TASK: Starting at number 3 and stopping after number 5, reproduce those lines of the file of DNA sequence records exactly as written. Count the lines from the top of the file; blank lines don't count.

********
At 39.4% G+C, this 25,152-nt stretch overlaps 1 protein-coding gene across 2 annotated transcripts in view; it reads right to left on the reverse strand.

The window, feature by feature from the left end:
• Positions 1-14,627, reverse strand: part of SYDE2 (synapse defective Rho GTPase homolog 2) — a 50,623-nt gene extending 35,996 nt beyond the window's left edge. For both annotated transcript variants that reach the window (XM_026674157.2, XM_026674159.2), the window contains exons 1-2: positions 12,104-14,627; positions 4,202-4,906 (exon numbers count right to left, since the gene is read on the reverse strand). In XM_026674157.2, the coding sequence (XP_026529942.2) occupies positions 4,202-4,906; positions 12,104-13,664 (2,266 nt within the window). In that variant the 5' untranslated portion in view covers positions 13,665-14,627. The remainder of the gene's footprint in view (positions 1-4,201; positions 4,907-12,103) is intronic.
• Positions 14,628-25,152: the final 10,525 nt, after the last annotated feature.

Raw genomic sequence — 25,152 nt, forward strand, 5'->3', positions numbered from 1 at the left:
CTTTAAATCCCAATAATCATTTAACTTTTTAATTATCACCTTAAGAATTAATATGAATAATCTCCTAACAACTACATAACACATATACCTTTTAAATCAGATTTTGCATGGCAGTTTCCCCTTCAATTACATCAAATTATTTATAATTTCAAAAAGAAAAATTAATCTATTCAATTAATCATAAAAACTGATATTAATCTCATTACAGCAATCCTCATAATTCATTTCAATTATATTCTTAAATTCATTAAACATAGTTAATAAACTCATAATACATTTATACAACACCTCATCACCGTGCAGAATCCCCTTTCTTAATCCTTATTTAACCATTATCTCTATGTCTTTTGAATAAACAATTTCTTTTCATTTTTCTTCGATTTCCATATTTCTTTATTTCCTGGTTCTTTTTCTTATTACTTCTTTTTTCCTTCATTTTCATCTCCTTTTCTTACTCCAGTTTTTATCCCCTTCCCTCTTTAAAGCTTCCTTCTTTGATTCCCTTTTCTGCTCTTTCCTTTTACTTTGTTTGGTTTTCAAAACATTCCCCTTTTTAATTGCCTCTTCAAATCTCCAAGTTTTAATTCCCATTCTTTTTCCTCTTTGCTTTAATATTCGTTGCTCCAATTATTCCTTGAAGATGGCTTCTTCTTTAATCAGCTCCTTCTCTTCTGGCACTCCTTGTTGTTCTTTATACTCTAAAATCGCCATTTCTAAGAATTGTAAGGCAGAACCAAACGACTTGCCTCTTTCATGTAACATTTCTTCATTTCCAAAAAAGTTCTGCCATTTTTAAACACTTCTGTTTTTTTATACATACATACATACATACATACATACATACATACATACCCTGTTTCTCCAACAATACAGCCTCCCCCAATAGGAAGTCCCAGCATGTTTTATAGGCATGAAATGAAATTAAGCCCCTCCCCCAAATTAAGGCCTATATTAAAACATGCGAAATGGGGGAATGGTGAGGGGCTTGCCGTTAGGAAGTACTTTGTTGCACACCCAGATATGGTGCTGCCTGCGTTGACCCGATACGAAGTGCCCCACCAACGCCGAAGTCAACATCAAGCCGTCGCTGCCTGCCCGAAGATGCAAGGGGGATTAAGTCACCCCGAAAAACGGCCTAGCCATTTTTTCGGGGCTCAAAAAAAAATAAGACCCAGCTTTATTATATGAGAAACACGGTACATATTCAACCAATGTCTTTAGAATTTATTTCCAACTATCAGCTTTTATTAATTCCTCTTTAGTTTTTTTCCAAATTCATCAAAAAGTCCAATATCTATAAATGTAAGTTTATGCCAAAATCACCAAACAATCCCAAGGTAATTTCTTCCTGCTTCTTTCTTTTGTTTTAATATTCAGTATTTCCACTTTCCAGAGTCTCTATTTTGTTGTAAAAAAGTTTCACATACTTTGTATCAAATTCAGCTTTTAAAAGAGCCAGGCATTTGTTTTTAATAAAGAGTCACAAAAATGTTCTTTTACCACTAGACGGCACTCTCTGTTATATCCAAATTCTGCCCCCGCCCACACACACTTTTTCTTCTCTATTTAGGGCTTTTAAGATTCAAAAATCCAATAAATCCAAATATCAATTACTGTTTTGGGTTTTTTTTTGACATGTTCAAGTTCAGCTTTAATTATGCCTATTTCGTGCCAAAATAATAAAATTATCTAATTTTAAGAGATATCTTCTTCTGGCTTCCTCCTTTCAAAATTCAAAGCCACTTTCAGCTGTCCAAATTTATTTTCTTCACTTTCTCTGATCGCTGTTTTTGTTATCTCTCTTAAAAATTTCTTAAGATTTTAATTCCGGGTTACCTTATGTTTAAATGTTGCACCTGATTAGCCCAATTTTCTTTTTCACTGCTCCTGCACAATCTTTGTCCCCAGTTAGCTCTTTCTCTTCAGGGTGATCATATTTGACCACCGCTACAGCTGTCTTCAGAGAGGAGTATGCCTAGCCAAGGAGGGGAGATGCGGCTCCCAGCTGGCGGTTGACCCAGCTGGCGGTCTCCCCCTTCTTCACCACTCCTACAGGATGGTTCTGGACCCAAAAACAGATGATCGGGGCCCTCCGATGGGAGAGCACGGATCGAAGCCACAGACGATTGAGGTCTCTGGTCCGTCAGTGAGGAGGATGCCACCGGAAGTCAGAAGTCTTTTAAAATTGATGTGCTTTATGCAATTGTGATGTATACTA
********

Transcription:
• Positions 1-14,627, reverse strand: part of SYDE2 (synapse defective Rho GTPase homolog 2) — a 50,623-nt gene extending 35,996 nt beyond the window's left edge. For both annotated transcript variants that reach the window (XM_026674157.2, XM_026674159.2), the window contains exons 1-2: positions 12,104-14,627; positions 4,202-4,906 (exon numbers count right to left, since the gene is read on the reverse strand). In XM_026674157.2, the coding sequence (XP_026529942.2) occupies positions 4,202-4,906; positions 12,104-13,664 (2,266 nt within the window). In that variant the 5' untranslated portion in view covers positions 13,665-14,627. The remainder of the gene's footprint in view (positions 1-4,201; positions 4,907-12,103) is intronic.
• Positions 14,628-25,152: the final 10,525 nt, after the last annotated feature.

Raw genomic sequence — 25,152 nt, forward strand, 5'->3', positions numbered from 1 at the left: